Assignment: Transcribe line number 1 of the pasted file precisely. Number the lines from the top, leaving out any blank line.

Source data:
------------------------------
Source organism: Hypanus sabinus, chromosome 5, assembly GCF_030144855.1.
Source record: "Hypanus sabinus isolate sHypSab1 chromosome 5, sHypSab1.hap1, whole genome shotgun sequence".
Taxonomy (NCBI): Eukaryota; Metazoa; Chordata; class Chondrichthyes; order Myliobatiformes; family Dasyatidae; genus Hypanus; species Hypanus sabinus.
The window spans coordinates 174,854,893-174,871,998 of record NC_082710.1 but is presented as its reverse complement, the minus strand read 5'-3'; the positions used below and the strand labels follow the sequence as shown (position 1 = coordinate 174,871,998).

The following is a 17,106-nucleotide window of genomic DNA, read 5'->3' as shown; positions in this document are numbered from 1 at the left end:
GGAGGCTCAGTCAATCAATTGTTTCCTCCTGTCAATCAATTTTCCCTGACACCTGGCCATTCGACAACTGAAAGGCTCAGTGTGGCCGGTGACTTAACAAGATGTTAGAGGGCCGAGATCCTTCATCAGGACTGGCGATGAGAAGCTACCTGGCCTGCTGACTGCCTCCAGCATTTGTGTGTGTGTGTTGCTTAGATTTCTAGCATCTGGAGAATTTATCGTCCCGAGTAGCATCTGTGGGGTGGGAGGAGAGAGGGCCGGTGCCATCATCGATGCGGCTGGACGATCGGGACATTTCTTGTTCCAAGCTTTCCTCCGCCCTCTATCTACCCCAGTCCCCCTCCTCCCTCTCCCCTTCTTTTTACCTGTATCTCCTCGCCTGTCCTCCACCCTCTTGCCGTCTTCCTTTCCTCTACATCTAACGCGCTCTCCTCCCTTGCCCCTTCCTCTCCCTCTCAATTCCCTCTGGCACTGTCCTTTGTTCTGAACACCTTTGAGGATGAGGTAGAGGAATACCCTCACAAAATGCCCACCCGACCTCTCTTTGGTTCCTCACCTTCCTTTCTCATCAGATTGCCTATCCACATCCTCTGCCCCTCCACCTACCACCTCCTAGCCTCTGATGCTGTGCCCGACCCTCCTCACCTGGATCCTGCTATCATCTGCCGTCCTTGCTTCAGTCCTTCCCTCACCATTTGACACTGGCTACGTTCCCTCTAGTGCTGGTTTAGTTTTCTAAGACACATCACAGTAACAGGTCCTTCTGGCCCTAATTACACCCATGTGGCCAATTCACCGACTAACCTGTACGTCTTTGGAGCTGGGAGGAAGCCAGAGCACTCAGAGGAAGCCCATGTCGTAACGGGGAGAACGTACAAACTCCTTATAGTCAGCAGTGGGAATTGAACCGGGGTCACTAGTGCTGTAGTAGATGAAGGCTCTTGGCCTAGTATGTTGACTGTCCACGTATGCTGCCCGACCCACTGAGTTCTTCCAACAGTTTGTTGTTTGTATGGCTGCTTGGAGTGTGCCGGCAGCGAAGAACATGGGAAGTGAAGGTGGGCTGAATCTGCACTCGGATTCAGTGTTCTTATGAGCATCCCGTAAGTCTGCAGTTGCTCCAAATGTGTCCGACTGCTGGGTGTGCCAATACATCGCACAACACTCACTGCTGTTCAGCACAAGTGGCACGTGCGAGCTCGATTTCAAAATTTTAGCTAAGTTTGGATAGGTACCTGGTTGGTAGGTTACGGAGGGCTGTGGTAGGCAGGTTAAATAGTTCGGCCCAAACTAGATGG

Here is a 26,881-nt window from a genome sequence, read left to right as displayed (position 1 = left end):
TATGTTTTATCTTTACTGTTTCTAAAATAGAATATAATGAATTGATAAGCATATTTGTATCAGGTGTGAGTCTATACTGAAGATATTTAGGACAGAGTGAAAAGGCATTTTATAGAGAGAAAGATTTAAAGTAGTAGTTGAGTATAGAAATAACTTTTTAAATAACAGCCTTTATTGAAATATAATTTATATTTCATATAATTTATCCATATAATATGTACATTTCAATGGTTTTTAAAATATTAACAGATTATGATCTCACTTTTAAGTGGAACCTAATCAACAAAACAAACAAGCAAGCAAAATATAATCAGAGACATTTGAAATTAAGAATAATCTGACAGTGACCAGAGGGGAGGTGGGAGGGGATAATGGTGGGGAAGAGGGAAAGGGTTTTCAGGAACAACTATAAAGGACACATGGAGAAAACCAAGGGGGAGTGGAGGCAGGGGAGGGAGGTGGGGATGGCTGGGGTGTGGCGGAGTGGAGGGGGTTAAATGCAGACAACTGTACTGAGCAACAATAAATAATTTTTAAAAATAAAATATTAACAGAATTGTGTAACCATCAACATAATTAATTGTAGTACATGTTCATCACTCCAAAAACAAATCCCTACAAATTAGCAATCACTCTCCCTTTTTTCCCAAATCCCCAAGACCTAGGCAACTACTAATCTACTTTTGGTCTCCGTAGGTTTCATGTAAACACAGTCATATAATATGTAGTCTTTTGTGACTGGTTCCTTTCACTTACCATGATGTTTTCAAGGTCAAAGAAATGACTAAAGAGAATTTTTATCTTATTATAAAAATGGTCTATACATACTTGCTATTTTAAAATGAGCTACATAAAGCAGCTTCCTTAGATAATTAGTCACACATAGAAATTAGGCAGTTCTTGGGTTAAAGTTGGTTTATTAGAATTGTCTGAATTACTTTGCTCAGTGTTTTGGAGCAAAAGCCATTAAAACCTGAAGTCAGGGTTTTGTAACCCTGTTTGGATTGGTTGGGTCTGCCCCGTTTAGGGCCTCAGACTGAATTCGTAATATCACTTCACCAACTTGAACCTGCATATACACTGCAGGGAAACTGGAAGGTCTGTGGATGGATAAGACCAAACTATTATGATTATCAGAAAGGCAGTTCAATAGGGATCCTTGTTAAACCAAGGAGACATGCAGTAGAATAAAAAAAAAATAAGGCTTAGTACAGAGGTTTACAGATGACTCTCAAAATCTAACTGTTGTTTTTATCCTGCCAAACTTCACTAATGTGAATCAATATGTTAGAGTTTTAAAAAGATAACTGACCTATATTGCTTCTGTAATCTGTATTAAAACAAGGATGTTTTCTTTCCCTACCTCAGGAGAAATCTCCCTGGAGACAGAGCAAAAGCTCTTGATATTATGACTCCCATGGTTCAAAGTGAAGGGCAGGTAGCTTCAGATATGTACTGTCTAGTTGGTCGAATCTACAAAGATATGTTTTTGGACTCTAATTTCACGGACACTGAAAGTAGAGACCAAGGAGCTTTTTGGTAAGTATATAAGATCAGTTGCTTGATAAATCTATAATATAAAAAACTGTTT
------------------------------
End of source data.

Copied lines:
Source organism: Hypanus sabinus, chromosome 5, assembly GCF_030144855.1.